Jackie Robinson wasn't just a historical player who broke the color barrier. He may have been the best in the game at what he did at the time. His exploits on the basepaths are legendary. I've only had the chance to see a ballplayer who was, without a doubt, the best in the game at the time I saw him. I've been a Phillies fan my whole life, and when I lived in Atlanta for law school, I tried to make it to Turner Field to see them whenever they were in town. During the Spring of 2010, I was in the midst of exams when the Phillies came to town, but Roy Halladay was starting one April evening and I knew I had to take this chance to see him. 2010 was a phenomenal year for Doc; he won the Cy Young, pitched a perfect game in Miami (which I secretly listened to on the radio during part of my youngest brother's high school graduation; sorry, Sam, but I was still really proud of you), and threw only the second no-hitter in playoff history that October against Cincinnati, which I remember being lucky enough to watch part of with my Dad after I moved to Dallas later that year.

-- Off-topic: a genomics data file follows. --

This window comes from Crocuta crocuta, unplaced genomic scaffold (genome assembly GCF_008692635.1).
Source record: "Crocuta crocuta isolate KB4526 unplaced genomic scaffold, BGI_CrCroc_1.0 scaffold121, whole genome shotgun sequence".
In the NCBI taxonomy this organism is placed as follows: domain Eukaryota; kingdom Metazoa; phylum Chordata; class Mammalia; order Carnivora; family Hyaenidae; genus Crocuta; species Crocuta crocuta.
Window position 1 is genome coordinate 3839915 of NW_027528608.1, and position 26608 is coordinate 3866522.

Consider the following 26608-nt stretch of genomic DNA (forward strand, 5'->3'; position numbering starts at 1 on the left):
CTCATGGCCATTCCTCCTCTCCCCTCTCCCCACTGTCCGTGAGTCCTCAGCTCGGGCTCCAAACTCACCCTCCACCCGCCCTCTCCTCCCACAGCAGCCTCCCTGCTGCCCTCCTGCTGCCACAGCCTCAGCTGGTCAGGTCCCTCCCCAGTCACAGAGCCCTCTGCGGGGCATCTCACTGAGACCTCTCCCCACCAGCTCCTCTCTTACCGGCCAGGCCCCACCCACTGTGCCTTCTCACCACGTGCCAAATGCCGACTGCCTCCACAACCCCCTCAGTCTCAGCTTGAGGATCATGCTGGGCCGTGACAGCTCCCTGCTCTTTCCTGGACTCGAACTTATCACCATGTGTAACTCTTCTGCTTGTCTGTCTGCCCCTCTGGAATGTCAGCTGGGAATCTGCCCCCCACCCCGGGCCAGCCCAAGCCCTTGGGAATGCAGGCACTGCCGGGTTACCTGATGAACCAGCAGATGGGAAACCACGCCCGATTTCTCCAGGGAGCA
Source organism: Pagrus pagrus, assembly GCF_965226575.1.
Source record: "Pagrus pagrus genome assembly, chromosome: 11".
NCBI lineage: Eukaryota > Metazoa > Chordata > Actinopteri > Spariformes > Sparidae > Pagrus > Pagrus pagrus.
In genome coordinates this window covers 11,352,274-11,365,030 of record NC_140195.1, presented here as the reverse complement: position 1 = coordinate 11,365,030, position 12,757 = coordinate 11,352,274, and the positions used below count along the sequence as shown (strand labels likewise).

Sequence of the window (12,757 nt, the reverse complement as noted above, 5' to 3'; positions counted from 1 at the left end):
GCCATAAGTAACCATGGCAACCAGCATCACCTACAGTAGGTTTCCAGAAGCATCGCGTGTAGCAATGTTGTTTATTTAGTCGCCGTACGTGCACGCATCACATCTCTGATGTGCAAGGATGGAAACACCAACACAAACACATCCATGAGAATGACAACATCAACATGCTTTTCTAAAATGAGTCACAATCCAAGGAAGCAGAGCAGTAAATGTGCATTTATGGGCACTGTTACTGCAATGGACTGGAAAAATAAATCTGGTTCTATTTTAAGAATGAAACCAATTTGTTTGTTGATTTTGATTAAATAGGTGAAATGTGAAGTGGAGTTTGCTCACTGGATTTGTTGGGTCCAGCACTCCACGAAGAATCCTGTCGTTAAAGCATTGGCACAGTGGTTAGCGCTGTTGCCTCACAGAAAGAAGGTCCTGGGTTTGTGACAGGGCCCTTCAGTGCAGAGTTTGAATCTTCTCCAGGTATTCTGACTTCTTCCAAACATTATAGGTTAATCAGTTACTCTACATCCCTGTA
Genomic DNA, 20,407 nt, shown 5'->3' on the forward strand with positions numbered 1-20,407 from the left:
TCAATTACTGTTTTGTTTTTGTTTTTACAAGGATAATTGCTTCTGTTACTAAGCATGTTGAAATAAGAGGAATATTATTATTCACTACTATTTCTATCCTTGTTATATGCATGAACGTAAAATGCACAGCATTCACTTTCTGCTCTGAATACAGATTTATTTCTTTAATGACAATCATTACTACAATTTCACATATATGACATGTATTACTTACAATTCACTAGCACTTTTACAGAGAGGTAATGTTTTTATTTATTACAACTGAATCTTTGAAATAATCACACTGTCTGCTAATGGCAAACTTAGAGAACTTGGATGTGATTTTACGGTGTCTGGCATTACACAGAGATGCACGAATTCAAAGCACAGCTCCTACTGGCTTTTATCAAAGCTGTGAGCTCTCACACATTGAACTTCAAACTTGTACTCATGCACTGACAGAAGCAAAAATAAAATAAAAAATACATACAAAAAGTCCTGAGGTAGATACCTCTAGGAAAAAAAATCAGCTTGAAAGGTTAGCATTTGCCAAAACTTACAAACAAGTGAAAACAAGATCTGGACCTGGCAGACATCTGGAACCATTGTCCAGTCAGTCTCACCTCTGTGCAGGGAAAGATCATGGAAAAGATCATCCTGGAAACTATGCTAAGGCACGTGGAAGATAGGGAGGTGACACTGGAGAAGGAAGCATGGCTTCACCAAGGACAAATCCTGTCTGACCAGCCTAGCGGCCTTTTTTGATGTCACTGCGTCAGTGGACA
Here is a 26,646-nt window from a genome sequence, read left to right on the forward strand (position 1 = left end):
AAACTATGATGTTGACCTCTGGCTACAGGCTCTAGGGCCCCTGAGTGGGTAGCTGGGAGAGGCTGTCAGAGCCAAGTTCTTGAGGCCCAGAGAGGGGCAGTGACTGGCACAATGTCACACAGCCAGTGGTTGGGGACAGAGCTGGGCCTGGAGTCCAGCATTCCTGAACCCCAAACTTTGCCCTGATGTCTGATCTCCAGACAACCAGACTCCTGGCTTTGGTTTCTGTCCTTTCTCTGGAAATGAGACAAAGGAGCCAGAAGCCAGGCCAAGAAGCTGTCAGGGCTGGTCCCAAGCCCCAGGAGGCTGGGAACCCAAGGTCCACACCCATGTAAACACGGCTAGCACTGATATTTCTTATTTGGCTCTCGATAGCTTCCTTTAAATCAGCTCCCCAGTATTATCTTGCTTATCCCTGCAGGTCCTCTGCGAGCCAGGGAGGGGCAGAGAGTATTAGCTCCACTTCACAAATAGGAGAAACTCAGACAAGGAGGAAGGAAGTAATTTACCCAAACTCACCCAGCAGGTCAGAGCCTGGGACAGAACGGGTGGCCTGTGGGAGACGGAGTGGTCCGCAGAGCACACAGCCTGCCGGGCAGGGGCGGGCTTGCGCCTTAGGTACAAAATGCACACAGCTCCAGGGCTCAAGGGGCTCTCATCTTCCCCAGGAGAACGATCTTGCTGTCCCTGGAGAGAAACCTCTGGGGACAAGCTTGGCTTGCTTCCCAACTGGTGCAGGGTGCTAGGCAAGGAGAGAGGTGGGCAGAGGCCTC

I had a massive exam earlier that day that had turned by brain to jelly, and another one in two days that I had to study for, but I couldn't miss this chance. I packed up my backpack with all of my law school textbooks and a highlighter and lugged them to the stadium, getting a seat in the second deck above home plate with a perfect view. Between every inning I took out my books and crammed and highlighted my textbook until it was too dark for me to read. Doc was masterful; the Braves couldn't get anything going against him until the eighth inning, when they loaded the bases with one out. Charlie Manuel left him in, and Chase Utley made a brilliant diving stop to start an inning-ending double play and preserve a shutout. Doc completed a 2-0 masterpiece for the win, and I stayed on till the very end, thrilled that I'd seen a small part in what turned out to be the best pitcher of his generation's best year of his career. And the karma even rubbed off on the exam; two days later, I aced it.